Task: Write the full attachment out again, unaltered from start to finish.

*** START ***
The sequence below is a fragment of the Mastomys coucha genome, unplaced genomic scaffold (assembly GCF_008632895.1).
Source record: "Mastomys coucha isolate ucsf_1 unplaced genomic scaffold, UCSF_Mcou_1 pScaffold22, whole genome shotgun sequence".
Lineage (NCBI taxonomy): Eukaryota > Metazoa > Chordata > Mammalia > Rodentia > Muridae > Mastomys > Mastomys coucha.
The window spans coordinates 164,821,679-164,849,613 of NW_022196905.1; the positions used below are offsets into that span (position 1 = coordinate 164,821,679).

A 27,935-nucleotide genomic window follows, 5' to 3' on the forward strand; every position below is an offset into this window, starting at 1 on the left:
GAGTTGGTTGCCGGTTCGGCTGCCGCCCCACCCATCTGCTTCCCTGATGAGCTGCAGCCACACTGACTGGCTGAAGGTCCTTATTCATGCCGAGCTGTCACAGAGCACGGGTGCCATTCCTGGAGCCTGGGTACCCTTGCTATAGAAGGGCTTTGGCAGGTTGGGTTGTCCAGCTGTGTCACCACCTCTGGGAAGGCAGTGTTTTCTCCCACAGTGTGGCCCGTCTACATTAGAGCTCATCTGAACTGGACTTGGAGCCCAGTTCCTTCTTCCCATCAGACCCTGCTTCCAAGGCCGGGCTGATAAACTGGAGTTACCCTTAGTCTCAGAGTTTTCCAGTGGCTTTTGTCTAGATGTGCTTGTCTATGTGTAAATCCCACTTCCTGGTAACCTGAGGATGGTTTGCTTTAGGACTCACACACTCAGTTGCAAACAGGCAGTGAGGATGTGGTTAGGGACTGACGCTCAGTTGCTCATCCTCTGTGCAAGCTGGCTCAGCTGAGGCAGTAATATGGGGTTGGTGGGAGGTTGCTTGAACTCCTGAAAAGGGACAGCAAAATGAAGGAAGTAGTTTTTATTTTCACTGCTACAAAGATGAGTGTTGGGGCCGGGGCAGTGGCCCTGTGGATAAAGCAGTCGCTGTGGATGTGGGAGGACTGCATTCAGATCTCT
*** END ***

The sequence below is a fragment of the Mastomys coucha genome, unplaced genomic scaffold (assembly GCF_008632895.1).
Source record: "Mastomys coucha isolate ucsf_1 unplaced genomic scaffold, UCSF_Mcou_1 pScaffold22, whole genome shotgun sequence".
Lineage (NCBI taxonomy): Eukaryota > Metazoa > Chordata > Mammalia > Rodentia > Muridae > Mastomys > Mastomys coucha.
The window spans coordinates 164,821,679-164,849,613 of NW_022196905.1; the positions used below are offsets into that span (position 1 = coordinate 164,821,679).

A 27,935-nucleotide genomic window follows, 5' to 3' on the forward strand; every position below is an offset into this window, starting at 1 on the left:
GAGTTGGTTGCCGGTTCGGCTGCCGCCCCACCCATCTGCTTCCCTGATGAGCTGCAGCCACACTGACTGGCTGAAGGTCCTTATTCATGCCGAGCTGTCACAGAGCACGGGTGCCATTCCTGGAGCCTGGGTACCCTTGCTATAGAAGGGCTTTGGCAGGTTGGGTTGTCCAGCTGTGTCACCACCTCTGGGAAGGCAGTGTTTTCTCCCACAGTGTGGCCCGTCTACATTAGAGCTCATCTGAACTGGACTTGGAGCCCAGTTCCTTCTTCCCATCAGACCCTGCTTCCAAGGCCGGGCTGATAAACTGGAGTTACCCTTAGTCTCAGAGTTTTCCAGTGGCTTTTGTCTAGATGTGCTTGTCTATGTGTAAATCCCACTTCCTGGTAACCTGAGGATGGTTTGCTTTAGGACTCACACACTCAGTTGCAAACAGGCAGTGAGGATGTGGTTAGGGACTGACGCTCAGTTGCTCATCCTCTGTGCAAGCTGGCTCAGCTGAGGCAGTAATATGGGGTTGGTGGGAGGTTGCTTGAACTCCTGAAAAGGGACAGCAAAATGAAGGAAGTAGTTTTTATTTTCACTGCTACAAAGATGAGTGTTGGGGCCGGGGCAGTGGCCCTGTGGATAAAGCAGTCGCTGTGGATGTGGGAGGACTGCATTCAGATCTCT